In 2007, Toyota showed a concept called the FT-HS (seen above) which it expected to put into production. Thanks to the GFC, the car never made it onto the road. Toyota never forgot the car or the direction they planned to go with it though, and it’s spirit lives on within the company. Some say it was the catalyst for the GT86.
Now, the FT-HS will live on, albiet in altered form, as the upcoming Supra successor.
Since the Supra, Celica and MR-2 were culled, Toyota have been without a sports car line. With Lexus’ LFA as a halo car and the GT86 as an everyman’s affordable sports coupe, the company has gone someway towards correcting that.
The new Supra, along with some other, as yet un-named models will fill the gap between those 2 extreme ends of the market.
The on-again, off-again Supra project is now back on the drawing board and will inherit more than a few of the design hints from the FT-HS, especially the edges and sharp angles.
In Japan, there is a group named GRMN, for Gazoo Racing Meister of Nurburgring. The group takes it’s name from Hiromu Naruse, Toyota’s previous head of sports car development and a Nurburgring guru.
GRMN races the Lexus LFA and the Scion FRS at the demanding German track. They also produced a specialist MRS Chassis that was a revolution in terms of mid-engined handling, but was considered too expensive to make for use in a production vehicle.
The converted 4WD MRS was powered by a 3.3-litre V6 from Toyota’s Harrier SUV and mated to Toyota’s well-known THS hybrid system. The coupe was exceptionally quick in a straight line, while its 4WD system delivered phenomenal grip in the corners.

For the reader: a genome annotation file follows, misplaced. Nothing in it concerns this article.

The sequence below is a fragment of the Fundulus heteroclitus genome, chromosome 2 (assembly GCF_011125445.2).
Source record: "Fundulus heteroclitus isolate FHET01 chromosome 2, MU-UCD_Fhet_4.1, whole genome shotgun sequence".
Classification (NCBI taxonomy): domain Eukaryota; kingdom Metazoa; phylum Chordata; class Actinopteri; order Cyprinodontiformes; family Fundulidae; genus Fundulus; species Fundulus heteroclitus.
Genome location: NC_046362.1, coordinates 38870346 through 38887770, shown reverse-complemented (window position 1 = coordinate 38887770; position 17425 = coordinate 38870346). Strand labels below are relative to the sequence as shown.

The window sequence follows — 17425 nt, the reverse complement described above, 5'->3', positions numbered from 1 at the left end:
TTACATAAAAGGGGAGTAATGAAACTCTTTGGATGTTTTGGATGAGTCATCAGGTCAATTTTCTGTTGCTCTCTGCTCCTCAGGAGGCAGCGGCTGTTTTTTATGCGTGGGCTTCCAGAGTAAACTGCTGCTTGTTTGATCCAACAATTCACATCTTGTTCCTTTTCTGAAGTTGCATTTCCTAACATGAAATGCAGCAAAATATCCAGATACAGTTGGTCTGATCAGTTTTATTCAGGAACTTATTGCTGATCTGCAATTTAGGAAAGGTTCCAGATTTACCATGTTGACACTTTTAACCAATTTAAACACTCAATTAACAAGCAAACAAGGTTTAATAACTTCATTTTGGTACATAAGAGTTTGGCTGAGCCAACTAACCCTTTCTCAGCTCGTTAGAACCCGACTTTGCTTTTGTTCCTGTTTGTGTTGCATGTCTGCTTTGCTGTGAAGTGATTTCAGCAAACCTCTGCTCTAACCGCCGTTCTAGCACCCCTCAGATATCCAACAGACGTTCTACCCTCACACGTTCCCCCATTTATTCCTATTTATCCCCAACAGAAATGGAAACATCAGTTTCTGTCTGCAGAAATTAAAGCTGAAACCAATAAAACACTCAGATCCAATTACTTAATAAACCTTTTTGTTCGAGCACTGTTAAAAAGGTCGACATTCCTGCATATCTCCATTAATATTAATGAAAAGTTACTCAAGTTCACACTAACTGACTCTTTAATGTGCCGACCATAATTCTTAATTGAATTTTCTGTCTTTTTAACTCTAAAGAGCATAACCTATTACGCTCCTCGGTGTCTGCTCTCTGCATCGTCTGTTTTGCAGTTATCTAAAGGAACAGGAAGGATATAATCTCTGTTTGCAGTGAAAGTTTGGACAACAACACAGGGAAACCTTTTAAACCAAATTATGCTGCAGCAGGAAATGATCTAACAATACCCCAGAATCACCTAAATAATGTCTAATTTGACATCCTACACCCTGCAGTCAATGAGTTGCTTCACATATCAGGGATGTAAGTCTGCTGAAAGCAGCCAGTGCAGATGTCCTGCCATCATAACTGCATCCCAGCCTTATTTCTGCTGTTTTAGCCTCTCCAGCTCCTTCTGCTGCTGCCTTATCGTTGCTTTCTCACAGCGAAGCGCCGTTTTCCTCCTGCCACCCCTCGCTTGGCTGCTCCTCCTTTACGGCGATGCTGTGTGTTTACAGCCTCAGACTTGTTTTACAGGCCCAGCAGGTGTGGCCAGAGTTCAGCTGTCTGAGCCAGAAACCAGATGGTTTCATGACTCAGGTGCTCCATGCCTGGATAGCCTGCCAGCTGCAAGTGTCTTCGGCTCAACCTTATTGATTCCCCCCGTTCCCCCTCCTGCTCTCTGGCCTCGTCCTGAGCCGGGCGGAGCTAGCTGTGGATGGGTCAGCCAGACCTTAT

In a meeting of the concept vehicles, the new Supra’s body will look similar to the FT-HS, but will be dropped on to the GRMN chassis.
Unlike Supras past, which were RWD, the new coupe will use GRMN’s 4WD drivetrain. In this state of tune, the system is focused on higher performance, with the rear wheels driven by the engine, while in-wheel electric motors power the fronts.
In a further seperation from Supras past, the new car will abandon the front mounted inline 6 it has used for motivation since the model’s inception. Instead there will be a 3.5L V6 hybrid mounted mid-ship to a CVT taken from the Lexus RX series.
Power and torque predictions are in the order of 360kW and 500Nm, or slightly higher and slightly lower respectively than Nissan’s R35 GT-R. But with a significantly lighter projected weight than that car.
The company’s CEO, Akio Toyoda is a sports car addict and weekend racer who was behind the LFA and put himself directly in charge of the team responsible for the GT86. He has similarly put himself in charge of the new Supra team.
If Toyoda-san has his way, the new Supra will be on showroom floors by late 2015.
Incredibly, sources within Toyota suggest pricing for the new model is expected to be less than $60,000 Australian dollars on the road.
To put that into persepective for the rest of the world, that is less than a Nissan 370Z, BMW 320d or STi WRX and half the price asked for a Porsche Cayman. It’s also 40 grand cheaper than a GT-R.
Sources also tell us that the Hybrid part of the driveline is easily removed. A move which reduces grip and power, but also reduces weight and price. Can anyone say “MR2″?
We’ll keep you posted as we learn more of Toyota’s upcoming sports line.
Michael Adams for Infinite-Garage
Article Originally Produced for World Car Reviews